Beware the side effects of Medical Drugs

CIPRO belongs to the group of drugs known as fluoroquinolones.  It can be particularly vicious if used for minor ailments – check out the video & try putting Cipro, Levaquin, Avelox or fluoroquinolones into YouTube and see people’s devastating sufferings;

More videos about his class of drugs follow on.

On CIPRO (the others are just as bad) WikiPedia reports;

Side effects[edit]

Rates of side effects appear to be higher than with some groups of antibiotics such as cephalosporins but lower than with others such as clindamycin.[3] Compared to other antibiotics some studies find a higher rate of side effects[44][45] while others find no difference.[46]

In pre-approval clinical trials of ciprofloxacin most of the adverse events reported were described as mild or moderate in severity, abated soon after the drug was discontinued, and required no treatment.[47] Ciprofloxacin was discontinued because of an adverse event in 1% of people treated with the medication by mouth. The most frequently reported drug-related events, from trials of all formulations, all dosages, all drug-therapy durations, and for all indications, were nausea (2.5%), diarrhea (1.6%), abnormal liver function tests (1.3%), vomiting (1%), and rash (1%). Other adverse events occurred at rates of <1%.

Tendinitis[edit]

The black box warning on the U.S. FDA-approved ciprofloxacin label warns of an increased risk of tendinitis and tendon rupture, especially in people who are older than 60 years, people who also use corticosteroids, and people with kidney, lung, or heart transplants. Tendon rupture can occur during therapy or even months after discontinuation of the drug.[48] A case control study[49] performed using a UK medical care database found that fluoroquinolone use was associated with a 1.9-fold increase in tendon problems. The relative risk increased to 3.2 in those over 60 years of age and to 6.2 in those over the age of 60 who were also taking corticosteroids. Among the 46,766 quinolone users in the study, 38 (0.1%) cases of Achilles tendon rupture were identified. A study performed using an Italian healthcare database reached qualitatively similar conclusions.[50]

Nervous system[edit]

The 2013 FDA label warns of nervous system effects. Ciprofloxacin, like other fluoroquinolones, is known to trigger seizures or lower the seizure threshold, and may cause other central nervous system side effects. Headache, dizziness, and insomnia have been reported as occurring fairly commonly in postapproval review articles, along with a much lower incidence of serious CNS side effects such as tremors, psychosis, anxiety, hallucinations, paranoia, and suicide attempts, especially at higher doses.[3] Like other fluoroquinolones, it is also known to cause peripheral neuropathy that may be irreversible, such as weakness, burning pain, tingling, or numbness.[51]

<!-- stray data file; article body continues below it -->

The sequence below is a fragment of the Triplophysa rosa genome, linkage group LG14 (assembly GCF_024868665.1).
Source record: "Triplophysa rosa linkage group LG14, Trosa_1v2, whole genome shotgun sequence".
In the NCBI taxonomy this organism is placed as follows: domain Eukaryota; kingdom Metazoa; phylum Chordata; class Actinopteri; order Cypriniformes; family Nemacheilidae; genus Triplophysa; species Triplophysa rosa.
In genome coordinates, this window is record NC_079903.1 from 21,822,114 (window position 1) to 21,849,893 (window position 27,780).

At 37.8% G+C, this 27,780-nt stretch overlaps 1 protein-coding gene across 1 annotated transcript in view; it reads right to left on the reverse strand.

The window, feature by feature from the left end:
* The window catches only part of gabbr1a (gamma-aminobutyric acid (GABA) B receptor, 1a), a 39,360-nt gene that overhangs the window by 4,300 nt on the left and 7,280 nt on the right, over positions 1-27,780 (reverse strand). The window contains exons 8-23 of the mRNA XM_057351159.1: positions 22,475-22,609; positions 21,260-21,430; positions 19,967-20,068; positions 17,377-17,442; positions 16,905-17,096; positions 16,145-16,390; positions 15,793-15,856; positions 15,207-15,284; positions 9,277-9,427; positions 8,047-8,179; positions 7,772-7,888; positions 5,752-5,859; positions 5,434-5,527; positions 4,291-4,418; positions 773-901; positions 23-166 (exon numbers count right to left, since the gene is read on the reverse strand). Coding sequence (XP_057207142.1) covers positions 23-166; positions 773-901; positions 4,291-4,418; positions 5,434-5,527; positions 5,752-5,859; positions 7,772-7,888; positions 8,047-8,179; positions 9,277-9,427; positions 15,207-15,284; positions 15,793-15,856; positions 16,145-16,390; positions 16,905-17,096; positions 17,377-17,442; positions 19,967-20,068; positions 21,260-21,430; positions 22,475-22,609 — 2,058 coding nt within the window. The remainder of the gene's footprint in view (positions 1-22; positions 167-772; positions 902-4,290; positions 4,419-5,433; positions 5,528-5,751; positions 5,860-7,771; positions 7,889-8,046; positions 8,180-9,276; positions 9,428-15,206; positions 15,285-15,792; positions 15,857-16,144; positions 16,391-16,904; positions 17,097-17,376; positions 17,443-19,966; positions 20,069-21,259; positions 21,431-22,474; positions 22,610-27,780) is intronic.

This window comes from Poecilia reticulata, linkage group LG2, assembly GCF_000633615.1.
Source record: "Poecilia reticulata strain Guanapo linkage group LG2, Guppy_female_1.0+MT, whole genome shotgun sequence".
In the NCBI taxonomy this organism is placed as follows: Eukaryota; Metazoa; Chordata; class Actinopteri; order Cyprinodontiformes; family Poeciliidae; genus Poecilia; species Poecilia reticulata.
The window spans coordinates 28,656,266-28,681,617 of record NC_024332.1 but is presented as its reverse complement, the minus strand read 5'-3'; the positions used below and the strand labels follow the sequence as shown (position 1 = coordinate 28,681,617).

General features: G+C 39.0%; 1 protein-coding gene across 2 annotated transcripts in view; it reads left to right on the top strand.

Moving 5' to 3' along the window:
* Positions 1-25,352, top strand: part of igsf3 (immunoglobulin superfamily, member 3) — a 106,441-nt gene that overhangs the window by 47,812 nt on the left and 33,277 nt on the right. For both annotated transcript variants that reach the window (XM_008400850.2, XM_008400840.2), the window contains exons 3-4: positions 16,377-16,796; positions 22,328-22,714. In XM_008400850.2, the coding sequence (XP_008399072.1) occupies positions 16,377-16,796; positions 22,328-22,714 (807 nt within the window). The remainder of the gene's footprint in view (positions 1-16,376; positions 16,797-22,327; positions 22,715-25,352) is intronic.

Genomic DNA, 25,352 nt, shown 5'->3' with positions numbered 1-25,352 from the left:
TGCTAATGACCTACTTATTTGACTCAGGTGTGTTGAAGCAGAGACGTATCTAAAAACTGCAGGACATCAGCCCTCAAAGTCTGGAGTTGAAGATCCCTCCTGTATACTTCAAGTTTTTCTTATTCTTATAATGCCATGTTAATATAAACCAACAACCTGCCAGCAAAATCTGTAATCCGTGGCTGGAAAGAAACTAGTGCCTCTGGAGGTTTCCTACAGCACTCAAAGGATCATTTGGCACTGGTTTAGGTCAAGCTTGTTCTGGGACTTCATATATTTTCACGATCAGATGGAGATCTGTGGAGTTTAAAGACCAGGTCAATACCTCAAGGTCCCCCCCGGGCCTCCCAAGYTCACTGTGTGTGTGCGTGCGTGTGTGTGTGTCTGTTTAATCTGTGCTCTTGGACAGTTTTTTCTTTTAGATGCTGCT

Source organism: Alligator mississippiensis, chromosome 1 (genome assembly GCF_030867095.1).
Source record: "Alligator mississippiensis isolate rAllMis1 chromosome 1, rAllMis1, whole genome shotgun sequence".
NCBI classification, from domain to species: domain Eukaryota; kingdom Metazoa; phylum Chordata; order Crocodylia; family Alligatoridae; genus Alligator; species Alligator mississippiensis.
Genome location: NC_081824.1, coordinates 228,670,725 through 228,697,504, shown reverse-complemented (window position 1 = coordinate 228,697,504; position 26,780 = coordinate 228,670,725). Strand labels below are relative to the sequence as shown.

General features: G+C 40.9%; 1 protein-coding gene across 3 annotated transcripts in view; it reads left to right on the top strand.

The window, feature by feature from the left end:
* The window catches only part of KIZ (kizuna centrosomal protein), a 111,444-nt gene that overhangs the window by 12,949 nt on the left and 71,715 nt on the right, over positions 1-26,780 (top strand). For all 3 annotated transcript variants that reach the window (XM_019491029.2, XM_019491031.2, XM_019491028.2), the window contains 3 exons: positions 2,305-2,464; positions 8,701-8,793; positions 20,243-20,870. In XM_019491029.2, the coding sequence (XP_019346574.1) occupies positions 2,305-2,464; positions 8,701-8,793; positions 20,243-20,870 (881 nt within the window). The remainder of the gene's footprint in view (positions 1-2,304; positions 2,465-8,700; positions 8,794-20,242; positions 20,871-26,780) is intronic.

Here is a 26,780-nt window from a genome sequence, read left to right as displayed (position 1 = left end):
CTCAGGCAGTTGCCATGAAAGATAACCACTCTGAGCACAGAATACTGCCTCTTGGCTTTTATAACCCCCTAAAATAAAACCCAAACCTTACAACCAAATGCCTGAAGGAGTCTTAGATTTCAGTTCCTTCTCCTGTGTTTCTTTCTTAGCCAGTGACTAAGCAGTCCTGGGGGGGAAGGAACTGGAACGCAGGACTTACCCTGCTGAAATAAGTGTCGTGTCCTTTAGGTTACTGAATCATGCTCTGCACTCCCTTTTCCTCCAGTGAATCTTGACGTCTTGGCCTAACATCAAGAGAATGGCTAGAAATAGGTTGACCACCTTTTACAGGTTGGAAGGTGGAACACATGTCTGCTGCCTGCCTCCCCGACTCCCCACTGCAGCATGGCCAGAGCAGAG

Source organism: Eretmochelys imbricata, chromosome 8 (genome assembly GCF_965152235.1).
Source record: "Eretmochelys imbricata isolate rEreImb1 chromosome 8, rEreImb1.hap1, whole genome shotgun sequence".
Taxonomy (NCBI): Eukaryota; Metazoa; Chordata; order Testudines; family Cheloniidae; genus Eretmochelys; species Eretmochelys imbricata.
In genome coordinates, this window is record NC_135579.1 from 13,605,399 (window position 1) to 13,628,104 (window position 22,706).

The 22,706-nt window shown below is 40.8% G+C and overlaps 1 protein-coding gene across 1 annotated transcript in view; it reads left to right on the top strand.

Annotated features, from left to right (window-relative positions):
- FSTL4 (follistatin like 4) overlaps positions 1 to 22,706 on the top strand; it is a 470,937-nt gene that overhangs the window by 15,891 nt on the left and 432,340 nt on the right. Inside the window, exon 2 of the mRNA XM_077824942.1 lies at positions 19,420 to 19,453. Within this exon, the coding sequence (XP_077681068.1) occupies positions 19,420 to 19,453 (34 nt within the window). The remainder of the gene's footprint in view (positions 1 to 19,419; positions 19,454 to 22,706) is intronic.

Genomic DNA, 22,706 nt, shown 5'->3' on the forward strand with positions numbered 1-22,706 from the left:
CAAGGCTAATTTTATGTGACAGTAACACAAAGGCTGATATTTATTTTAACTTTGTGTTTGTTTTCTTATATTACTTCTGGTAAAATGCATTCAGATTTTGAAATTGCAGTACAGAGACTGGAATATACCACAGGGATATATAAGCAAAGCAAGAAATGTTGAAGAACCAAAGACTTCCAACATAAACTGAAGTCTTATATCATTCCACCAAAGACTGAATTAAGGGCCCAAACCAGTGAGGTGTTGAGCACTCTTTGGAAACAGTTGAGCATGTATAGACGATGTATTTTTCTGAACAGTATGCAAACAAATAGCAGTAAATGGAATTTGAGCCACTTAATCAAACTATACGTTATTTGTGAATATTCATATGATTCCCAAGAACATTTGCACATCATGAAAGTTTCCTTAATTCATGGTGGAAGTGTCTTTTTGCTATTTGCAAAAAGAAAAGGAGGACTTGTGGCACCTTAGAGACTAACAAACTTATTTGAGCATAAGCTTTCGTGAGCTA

Cancer[edit]

Ciprofloxacin is active in six of eight in vitro assays used as rapid screens for the detection of genotoxic effects, but is not active in in vivo assays of genotoxicity.[52] Long-term carcinogenicity studies in rats and mice resulted in no carcinogenic or tumorigenic effects due to ciprofloxacin at daily oral dose levels up to 250 and 750 mg/kg to rats and mice, respectively (about 1.7 and 2.5 times the highest recommended therapeutic dose based upon mg/m2). Results from photo co-carcinogenicity testing indicate ciprofloxacin does not reduce the time to appearance of UV-induced skin tumors as compared to vehicle control.

Other[edit]

The other black box warning is that ciprofloxacin should not be used in patients with myasthenia gravis due to possible exacerbation of muscle weakness which may lead to breathing problems resulting in death or ventilator support. Fluoroquinolones are known to block neuromuscular transmission. [53]

Clostridium difficile-associated diarrhea is a serious adverse effect of ciprofloxacin and other fluoroquinolones; it is unclear whether the risk is higher than with other broad-spectrum antibiotics.[54]

A wide range of rare but potentially fatal side effects spontaneously reported to the U.S. FDA or the subject of case reports published in medical journals includes, but is not limited to, toxic epidermal necrolysis, Stevens-Johnson syndrome, heart arrhythmias (torsades de pointes or QT prolongation), allergic pneumonitis, bone marrow suppression, hepatitis or liver failure,[55] and sensitivity to light. The drug should be discontinued if a rash, jaundice, or other sign of hypersentitivity occur.[56]

Children and the elderly are at a much greater risk of experiencing adverse reactions.[57][58]

Overdose[edit]

Overdose of ciprofloxacin may result in reversible renal toxicity. Treatment of overdose includes emptying of the stomach by induced vomiting or gastric lavage, as well as administration of antacids containing magnesium, aluminum, or calcium to reduce drug absorption. Renal function and urinary pH should be monitored. Important support includes adequate hydration and urine acidification if necessary to prevent crystalluria. Hemodialysis or peritoneal dialysis can only remove less than 10% of ciprofloxacin.[59]Ciprofloxacin may be quantified in plasma or serum to monitor for drug accumulation in patients with hepatic dysfunction or to confirm a diagnosis of poisoning in acute overdose victims.[60]

Side effects[edit]

Rates of side effects appear to be higher than with some groups of antibiotics such as cephalosporins but lower than with others such as clindamycin.[3] Compared to other antibiotics some studies find a higher rate of side effects[44][45] while others find no difference.[46]